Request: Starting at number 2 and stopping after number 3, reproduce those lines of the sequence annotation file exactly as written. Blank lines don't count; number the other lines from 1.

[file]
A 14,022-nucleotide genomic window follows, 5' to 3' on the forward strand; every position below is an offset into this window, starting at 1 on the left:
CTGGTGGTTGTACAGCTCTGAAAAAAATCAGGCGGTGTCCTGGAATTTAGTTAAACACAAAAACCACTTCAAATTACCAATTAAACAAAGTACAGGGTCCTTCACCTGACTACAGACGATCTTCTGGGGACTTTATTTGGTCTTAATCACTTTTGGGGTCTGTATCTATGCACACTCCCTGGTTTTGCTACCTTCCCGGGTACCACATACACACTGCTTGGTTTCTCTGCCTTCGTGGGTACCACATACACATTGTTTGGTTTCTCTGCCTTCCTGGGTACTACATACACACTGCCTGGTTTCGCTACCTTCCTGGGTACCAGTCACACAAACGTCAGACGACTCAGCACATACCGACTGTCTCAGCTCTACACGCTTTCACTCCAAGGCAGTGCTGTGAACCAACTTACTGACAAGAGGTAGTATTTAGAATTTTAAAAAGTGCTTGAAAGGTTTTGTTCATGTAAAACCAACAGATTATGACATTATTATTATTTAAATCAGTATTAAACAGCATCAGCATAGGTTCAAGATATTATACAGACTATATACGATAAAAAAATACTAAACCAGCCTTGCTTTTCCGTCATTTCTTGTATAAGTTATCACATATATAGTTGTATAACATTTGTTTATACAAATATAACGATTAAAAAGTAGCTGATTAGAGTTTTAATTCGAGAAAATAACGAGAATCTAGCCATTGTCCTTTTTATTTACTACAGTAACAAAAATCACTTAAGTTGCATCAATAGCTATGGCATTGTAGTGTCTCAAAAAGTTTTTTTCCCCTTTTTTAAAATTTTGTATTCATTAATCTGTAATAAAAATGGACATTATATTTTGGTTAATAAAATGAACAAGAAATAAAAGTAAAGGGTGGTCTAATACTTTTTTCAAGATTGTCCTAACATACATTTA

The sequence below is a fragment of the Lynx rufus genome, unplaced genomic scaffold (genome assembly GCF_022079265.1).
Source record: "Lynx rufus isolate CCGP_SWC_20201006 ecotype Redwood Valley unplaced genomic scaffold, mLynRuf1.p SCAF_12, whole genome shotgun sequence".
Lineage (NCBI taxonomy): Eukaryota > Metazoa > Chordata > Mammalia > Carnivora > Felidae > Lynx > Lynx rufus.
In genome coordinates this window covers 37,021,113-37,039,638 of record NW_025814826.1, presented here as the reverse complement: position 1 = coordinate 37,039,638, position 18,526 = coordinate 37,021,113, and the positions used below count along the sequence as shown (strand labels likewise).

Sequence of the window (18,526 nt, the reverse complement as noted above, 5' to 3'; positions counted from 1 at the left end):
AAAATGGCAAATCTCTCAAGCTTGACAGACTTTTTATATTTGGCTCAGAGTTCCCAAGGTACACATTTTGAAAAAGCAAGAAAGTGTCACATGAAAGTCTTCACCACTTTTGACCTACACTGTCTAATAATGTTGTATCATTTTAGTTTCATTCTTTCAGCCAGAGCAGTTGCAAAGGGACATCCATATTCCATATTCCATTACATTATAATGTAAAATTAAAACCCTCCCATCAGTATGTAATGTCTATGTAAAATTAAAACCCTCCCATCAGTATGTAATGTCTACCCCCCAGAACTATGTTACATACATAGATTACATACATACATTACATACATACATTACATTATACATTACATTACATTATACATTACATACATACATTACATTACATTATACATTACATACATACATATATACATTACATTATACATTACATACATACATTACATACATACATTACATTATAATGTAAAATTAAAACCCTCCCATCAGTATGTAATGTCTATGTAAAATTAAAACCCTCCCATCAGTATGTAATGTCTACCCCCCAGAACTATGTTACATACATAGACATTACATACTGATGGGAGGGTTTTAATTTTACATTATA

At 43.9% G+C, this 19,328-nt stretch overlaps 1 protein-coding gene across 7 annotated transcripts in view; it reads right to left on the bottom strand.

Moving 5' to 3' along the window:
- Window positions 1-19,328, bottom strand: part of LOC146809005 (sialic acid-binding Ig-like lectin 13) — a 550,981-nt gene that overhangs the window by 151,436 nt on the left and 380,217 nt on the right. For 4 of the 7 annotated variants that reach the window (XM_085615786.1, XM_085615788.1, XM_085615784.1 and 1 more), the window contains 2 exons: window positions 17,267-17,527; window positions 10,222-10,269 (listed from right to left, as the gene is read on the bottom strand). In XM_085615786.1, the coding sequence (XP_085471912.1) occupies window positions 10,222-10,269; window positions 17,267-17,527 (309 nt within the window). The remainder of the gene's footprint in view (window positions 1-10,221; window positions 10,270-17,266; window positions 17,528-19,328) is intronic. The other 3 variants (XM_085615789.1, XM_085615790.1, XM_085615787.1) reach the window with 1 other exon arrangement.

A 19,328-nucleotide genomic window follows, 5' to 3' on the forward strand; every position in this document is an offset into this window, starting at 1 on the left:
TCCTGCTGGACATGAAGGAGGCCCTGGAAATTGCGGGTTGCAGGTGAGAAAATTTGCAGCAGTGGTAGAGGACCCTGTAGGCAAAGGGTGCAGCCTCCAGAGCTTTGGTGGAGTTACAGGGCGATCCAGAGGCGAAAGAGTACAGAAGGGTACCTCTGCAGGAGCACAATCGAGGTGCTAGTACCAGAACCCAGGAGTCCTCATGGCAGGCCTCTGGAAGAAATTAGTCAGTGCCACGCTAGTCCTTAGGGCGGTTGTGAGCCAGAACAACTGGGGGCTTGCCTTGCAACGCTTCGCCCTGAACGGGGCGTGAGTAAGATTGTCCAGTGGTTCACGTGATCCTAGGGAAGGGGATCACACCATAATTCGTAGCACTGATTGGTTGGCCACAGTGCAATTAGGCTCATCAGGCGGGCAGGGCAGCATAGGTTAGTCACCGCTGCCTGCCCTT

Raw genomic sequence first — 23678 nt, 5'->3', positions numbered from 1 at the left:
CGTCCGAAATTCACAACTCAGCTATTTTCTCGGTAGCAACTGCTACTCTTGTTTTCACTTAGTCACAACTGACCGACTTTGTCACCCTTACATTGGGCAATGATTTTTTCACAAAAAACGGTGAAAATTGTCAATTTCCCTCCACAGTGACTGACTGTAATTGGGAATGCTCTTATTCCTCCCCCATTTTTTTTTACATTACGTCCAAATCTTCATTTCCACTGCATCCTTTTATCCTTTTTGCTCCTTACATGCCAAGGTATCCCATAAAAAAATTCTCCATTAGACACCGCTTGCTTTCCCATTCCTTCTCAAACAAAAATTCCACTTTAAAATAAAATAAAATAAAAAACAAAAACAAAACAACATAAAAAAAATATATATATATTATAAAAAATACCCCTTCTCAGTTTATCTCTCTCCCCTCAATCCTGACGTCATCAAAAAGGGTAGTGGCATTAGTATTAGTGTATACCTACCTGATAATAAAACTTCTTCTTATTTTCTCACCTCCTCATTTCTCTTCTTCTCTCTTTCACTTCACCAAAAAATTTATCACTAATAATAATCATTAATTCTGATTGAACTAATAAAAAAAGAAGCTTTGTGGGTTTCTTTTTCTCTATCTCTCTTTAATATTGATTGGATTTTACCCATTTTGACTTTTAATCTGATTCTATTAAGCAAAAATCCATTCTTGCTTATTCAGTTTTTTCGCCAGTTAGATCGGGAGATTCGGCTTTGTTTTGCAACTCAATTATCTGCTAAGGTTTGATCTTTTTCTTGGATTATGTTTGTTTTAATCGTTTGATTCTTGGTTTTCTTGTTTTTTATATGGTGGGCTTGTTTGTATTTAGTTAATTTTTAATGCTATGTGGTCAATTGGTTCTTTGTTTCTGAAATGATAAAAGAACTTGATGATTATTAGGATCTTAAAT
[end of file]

CTGGTGGTTGTACAGCTCTGAAAAAAATCAGGCGGTGTCCTGGAATTTAGTTAAACACAAAAACCACTTCAAATTACCAATTAAACAAAGTACAGGGTCCTTCACCTGACTACAGACGATCTTCTGGGGACTTTATTTGGTCTTAATCACTTTTGGGGTCTGTATCTATGCACACTCCCTGGTTTTGCTACCTTCCCGGGTACCACATACACACTGCTTGGTTTCTCTGCCTTCGTGGGTACCACATACACATTGTTTGGTTTCTCTGCCTTCCTGGGTACTACATACACACTGCCTGGTTTCGCTACCTTCCTGGGTACCAGTCACACAAACGTCAGACGACTCAGCACATACCGACTGTCTCAGCTCTACACGCTTTCACTCCAAGGCAGTGCTGTGAACCAACTTACTGACAAGAGGTAGTATTTAGAATTTTAAAAAGTGCTTGAAAGGTTTTGTTCATGTAAAACCAACAGATTATGACATTATTATTATTTAAATCAGTATTAAACAGCATCAGCATAGGTTCAAGATATTATACAGACTATATACGATAAAAAAATACTAAACCAGCCTTGCTTTTCCGTCATTTCTTGTATAAGTTATCACATATATAGTTGTATAACATTTGTTTATACAAATATAACGATTAAAAAGTAGCTGATTAGAGTTTTAATTCGAGAAAATAACGAGAATCTAGCCATTGTCCTTTTTATTTACTACAGTAACAAAAATCACTTAAGTTGCATCAATAGCTATGGCATTGTAGTGTCTCAAAAAGTTTTTTTCCCCTTTTTTAAAATTTTGTATTCATTAATCTGTAATAAAAATGGACATTATATTTTGGTTAATAAAATGAACAAGAAATAAAAGTAAAGGGTGGTCTAATACTTTTTTCAAGATTGTCCTAACATACATTTA

The sequence below is a fragment of the Lynx rufus genome, unplaced genomic scaffold (genome assembly GCF_022079265.1).